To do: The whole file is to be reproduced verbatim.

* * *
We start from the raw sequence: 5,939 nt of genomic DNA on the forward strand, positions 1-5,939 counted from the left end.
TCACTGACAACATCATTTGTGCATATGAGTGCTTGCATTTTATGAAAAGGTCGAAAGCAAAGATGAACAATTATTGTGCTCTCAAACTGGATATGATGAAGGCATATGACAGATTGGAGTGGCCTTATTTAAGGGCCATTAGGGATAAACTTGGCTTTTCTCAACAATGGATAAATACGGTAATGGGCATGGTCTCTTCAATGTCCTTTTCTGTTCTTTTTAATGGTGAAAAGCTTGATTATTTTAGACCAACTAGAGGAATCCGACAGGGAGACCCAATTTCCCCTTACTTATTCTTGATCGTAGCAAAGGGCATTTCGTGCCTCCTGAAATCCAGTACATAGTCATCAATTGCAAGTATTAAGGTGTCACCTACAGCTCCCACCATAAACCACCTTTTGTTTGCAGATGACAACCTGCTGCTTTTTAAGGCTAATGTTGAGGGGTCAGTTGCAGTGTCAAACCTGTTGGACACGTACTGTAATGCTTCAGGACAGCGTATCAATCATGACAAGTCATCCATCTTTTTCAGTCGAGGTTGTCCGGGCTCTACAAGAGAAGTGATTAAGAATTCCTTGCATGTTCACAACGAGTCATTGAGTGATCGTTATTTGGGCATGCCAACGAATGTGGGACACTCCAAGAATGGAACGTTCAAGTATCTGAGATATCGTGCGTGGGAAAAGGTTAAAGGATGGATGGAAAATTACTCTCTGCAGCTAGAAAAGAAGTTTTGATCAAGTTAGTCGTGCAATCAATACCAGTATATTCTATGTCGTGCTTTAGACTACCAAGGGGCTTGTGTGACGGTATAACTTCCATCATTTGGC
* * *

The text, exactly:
We start from the raw sequence: 5,939 nt of genomic DNA on the forward strand, positions 1-5,939 counted from the left end.
TCACTGACAACATCATTTGTGCATATGAGTGCTTGCATTTTATGAAAAGGTCGAAAGCAAAGATGAACAATTATTGTGCTCTCAAACTGGATATGATGAAGGCATATGACAGATTGGAGTGGCCTTATTTAAGGGCCATTAGGGATAAACTTGGCTTTTCTCAACAATGGATAAATACGGTAATGGGCATGGTCTCTTCAATGTCCTTTTCTGTTCTTTTTAATGGTGAAAAGCTTGATTATTTTAGACCAACTAGAGGAATCCGACAGGGAGACCCAATTTCCCCTTACTTATTCTTGATCGTAGCAAAGGGCATTTCGTGCCTCCTGAAATCCAGTACATAGTCATCAATTGCAAGTATTAAGGTGTCACCTACAGCTCCCACCATAAACCACCTTTTGTTTGCAGATGACAACCTGCTGCTTTTTAAGGCTAATGTTGAGGGGTCAGTTGCAGTGTCAAACCTGTTGGACACGTACTGTAATGCTTCAGGACAGCGTATCAATCATGACAAGTCATCCATCTTTTTCAGTCGAGGTTGTCCGGGCTCTACAAGAGAAGTGATTAAGAATTCCTTGCATGTTCACAACGAGTCATTGAGTGATCGTTATTTGGGCATGCCAACGAATGTGGGACACTCCAAGAATGGAACGTTCAAGTATCTGAGATATCGTGCGTGGGAAAAGGTTAAAGGATGGATGGAAAATTACTCTCTGCAGCTAGAAAAGAAGTTTTGATCAAGTTAGTCGTGCAATCAATACCAGTATATTCTATGTCGTGCTTTAGACTACCAAGGGGCTTGTGTGACGGTATAACTTCCATCATTTGGC